Within a year of putting titles such as “Keysha’s Drama” by Earl Sewell on the shelves of Wendell Phillips Academy High School’s library, the school jumped from one of the lowest-ranking in Chicago’s public school system to high-performing.
Boyd, who was the school’s librarian at the time, said urban literature continues to be one of the most popular genres in the libraries she oversees.
“The impression is that people in the black community don’t read and that’s the exact opposite; they do,” Boyd said. “I’ve watched kids blossom, their grades improve, their dealing with problems at home through this genre.”
Out of prison since 2007, Clark is now a New York Times best-selling author with more than a dozen books, and an upcoming stage production. Her publishing company also has a line for young adults.
Critics of the genre say it reinforces stereotypes about black people, lacks sustenance or writing technique. One of the most outspoken has been Nick Chiles, an author and journalist who used to be the editor-in-chief of Odyssey Couleur.
An opinion piece he wrote in 2006 for The New York Times, “Their Eyes Were Reading Smut,” set the tone for that criticism. In 2009, he said in an interview that “it doesn’t appear that writers approach the work with a desire to say anything remotely profound.”
Other people also spoke out in a 2011 documentary, “Behind These Books.”
But Porscha Burke, a publishing manager at Random House, likened this type of attention to the kind that hip-hop received when it emerged in the 1980s and 1990s.
“As a girl who was kind of raised in the hip-hop industry, yeah, my stance on that
is, ‘Get a grip,’” she said. “The content is the same, the audience is certainly the same. They’re coming from very similar neighborhoods using the power of words and the creativity of predominately black art.”
While Martin puts pieces of himself into all of his books, the story of why he is in prison is the hardest one to tell.
He takes responsibility for stealing a 1993 Acura and the police chase to Dead End Road in Craven County on October 7, 1999. He also admits to Tasing a guard while trying to escape prison on January 10, 2000. But nearly half of his sentence was for a crime he denies.
He said that a Craven County Sheriff’s deputy hit his car during the chase. That deputy claimed the opposite in court after his attempted prison escape, saying that Martin hit him. The original Department of Motor Vehicles report from the incident does not document any injuries and states that Martin “attempted to pass” the patrol car before the collision.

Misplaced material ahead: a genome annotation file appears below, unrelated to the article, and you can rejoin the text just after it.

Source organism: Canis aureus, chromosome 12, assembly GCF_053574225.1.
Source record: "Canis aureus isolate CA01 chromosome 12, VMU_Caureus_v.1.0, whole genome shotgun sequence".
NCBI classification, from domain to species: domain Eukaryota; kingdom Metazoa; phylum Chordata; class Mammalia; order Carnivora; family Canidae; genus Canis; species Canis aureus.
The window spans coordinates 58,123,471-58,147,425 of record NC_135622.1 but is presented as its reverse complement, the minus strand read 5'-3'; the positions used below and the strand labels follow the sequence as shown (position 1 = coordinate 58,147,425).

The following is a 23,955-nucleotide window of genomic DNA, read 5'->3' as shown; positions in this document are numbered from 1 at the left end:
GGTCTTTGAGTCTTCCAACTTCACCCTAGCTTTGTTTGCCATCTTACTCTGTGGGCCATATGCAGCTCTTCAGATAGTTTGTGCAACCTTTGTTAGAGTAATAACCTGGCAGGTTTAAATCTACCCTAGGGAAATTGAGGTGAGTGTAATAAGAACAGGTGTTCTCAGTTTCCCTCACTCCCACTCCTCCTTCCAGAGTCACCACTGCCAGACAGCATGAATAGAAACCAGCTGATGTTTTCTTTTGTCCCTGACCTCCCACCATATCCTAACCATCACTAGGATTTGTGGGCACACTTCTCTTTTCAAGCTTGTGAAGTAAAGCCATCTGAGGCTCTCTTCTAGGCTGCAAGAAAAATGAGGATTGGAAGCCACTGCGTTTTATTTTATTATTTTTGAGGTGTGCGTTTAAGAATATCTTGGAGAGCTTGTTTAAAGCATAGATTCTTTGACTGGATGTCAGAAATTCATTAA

Afraid of a longer sentence in a trial, Martin took a plea deal.
The same person was later discharged for stealing a weed wacker from the Sheriff’s
Office. The NewsHour Weekend was unable to reach him, and the Craven County Courthouse destroys minutes from inside the courtroom 10 years after a case is closed.
Victor L. Martin’s mother Sandra Martin points to where she is mentioned in the book in her Brooklyn house. Photo by Kamala Kelkar
His former boss, Sheriff Jerry Monette, who has led the Craven County Sheriff’s office for 23 years, vouched for the former deputy’s character, saying he didn’t think of him as someone who would lie, but, “Hey, anything’s possible. His credibility at this point would probably be not good at all.”
“This injustice was ignored since the day I was convicted in 2000,” Martin said in a
six-page letter describing the circumstances. “Now here I still stand, at the age of 41, no kids and with 18-years of prison on my shoulders. I’ve carried this bitter pill.”
Martin’s mother, Sandra Martin, talked about his circumstance while sitting in her kitchen in Brooklyn, with his books, drawings, pictures and cards he had sent sprawled on the dining table. Sad that he missed the birth of his niece, who is now 13, and the passing of his grandfather, Martin said she “cried and cried and cried” the day he was sentenced.
“I cry every time I see my son. Most the time I try not to,” she said. “He know what he do fall back on me.”
She calls him her baby boy, he’s her only son, and she is mentioned in the dedications of his books — the only part she reads.
“I’m religious,” she said. “I can’t read all that.”
Kamala Kelkar works on investigative projects at PBS NewsHour Weekend. She has been a journalist for a decade, reporting from Oakland, India, Alaska and now New York.
Support Provided By: